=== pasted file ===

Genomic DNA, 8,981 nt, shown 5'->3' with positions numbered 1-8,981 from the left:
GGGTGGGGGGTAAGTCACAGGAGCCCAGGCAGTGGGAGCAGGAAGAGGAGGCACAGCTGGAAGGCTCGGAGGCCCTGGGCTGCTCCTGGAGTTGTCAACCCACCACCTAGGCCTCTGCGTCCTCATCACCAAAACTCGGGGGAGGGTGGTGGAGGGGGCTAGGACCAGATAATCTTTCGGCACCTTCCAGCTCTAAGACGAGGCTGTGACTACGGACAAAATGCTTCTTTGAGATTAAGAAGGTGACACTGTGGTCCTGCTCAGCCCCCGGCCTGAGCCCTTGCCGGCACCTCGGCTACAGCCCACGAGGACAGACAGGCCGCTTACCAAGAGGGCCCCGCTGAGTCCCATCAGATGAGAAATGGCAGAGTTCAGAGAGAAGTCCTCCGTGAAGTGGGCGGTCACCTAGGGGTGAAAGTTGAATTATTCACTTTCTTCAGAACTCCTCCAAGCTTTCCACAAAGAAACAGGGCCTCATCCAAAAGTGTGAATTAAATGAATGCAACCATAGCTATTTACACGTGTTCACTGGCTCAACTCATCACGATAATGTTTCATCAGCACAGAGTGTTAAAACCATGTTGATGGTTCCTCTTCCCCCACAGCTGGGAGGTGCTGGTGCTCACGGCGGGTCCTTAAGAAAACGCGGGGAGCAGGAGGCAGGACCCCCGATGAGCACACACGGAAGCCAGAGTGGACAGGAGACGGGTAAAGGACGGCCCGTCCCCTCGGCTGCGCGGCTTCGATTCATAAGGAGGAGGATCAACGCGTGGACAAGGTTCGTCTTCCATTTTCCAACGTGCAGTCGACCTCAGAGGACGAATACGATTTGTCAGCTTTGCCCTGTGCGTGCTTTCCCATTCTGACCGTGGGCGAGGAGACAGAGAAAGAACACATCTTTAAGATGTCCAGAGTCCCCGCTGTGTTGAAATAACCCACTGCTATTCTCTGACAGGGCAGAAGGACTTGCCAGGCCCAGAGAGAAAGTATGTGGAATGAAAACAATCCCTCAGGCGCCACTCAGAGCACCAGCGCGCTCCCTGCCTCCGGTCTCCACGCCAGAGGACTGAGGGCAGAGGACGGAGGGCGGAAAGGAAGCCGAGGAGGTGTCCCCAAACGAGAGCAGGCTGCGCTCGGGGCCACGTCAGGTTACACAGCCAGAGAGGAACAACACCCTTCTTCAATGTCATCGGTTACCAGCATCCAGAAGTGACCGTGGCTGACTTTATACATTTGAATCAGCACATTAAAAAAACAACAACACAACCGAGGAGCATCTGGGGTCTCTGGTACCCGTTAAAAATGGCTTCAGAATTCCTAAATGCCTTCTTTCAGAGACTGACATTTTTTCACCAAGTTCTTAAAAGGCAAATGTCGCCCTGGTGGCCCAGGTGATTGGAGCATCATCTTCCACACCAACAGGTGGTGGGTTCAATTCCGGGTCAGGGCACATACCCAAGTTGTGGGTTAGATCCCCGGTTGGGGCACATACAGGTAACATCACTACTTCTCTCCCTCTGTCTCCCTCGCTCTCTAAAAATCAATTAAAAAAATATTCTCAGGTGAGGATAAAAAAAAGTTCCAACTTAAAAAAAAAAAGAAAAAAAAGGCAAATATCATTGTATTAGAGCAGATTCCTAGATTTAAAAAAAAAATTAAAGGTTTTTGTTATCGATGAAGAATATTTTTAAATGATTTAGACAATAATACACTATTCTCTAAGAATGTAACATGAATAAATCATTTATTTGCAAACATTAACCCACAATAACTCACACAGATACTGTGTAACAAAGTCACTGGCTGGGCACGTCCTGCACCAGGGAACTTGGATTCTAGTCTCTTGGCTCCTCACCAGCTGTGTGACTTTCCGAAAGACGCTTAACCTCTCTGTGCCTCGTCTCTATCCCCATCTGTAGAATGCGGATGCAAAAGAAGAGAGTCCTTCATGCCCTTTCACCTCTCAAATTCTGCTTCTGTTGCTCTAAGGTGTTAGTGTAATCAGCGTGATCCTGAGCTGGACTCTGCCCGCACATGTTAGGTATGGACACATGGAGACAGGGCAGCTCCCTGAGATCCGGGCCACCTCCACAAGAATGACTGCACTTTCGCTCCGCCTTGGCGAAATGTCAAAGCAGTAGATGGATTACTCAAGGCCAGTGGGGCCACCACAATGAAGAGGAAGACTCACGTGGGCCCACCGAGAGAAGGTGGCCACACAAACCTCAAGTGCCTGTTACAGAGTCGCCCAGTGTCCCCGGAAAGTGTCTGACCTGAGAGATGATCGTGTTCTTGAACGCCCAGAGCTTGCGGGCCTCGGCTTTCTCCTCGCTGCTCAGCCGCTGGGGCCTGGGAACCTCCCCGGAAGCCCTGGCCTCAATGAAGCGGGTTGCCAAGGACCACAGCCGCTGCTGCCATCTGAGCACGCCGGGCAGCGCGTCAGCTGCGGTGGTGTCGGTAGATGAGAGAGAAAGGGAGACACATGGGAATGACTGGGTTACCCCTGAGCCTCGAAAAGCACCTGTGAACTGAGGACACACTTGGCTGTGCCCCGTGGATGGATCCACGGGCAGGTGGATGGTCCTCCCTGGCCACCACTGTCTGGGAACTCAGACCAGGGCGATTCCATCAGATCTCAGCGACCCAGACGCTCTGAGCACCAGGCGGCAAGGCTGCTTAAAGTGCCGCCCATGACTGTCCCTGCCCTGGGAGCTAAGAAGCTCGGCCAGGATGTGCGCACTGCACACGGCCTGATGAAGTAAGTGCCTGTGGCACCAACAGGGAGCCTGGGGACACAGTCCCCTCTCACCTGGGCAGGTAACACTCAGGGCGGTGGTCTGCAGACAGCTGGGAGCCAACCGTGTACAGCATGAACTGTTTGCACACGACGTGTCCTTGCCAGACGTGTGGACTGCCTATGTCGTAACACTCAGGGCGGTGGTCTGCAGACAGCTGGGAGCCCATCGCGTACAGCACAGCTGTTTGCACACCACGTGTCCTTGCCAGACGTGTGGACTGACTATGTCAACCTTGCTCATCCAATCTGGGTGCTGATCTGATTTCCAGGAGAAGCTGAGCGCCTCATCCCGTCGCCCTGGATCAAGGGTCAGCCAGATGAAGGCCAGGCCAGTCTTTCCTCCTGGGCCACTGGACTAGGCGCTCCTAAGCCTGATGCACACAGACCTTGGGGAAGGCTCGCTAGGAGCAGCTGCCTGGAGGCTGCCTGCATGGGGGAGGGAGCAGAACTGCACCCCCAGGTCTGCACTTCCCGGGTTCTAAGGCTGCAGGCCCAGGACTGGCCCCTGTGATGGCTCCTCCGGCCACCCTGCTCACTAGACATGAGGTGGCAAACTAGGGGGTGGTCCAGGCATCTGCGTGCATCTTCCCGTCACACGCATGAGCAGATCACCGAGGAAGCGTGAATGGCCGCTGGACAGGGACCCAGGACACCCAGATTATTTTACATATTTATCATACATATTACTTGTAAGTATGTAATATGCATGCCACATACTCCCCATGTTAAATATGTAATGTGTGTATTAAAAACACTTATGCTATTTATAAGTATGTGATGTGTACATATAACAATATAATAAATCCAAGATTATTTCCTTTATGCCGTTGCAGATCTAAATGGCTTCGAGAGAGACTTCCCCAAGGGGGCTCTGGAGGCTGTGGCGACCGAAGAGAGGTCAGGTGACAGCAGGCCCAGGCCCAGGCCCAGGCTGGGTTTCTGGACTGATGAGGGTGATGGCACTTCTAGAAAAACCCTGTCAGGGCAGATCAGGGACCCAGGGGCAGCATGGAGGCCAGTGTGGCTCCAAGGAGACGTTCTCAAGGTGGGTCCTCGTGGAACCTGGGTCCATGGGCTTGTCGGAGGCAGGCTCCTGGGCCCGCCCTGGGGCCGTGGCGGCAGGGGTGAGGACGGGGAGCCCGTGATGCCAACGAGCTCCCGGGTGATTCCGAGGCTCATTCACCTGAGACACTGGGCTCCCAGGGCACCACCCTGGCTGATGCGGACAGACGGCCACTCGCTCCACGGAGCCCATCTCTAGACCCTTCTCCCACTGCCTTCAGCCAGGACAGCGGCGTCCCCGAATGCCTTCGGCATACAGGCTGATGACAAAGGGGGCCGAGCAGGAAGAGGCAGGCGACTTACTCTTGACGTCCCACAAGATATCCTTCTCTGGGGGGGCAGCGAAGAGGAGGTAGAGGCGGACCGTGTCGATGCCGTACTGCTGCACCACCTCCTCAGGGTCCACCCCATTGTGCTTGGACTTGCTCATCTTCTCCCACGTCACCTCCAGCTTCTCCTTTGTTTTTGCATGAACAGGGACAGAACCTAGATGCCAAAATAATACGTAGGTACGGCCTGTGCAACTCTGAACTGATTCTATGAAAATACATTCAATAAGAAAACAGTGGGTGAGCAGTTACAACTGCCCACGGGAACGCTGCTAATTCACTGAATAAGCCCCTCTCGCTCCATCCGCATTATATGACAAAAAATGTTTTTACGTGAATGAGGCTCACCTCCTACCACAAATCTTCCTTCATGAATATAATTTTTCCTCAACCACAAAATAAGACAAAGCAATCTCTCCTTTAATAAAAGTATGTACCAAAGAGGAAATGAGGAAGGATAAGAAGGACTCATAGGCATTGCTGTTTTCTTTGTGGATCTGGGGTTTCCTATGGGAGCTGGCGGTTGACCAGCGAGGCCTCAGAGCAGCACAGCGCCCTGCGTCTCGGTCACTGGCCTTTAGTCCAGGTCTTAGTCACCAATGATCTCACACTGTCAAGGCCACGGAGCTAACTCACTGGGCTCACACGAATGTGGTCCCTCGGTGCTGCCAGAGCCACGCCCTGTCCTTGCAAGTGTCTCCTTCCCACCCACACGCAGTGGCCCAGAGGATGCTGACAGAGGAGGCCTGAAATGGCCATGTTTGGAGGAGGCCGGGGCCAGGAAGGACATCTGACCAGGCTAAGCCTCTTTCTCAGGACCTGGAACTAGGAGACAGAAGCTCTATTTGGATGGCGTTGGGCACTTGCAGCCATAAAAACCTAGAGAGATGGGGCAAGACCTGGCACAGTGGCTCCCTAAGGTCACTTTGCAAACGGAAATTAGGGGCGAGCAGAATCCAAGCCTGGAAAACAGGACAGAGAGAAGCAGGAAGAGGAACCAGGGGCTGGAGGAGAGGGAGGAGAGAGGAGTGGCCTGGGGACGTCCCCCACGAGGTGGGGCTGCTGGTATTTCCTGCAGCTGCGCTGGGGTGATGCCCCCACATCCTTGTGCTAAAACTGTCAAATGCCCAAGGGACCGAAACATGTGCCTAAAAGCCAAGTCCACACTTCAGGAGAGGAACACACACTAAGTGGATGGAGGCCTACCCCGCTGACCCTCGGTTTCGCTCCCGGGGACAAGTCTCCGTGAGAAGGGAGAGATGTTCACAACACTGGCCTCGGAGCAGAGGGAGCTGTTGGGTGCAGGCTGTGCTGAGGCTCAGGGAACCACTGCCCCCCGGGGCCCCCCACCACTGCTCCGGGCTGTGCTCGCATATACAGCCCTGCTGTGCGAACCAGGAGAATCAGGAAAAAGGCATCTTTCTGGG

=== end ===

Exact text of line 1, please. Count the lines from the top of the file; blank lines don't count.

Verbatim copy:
Genomic DNA, 8,981 nt, shown 5'->3' with positions numbered 1-8,981 from the left: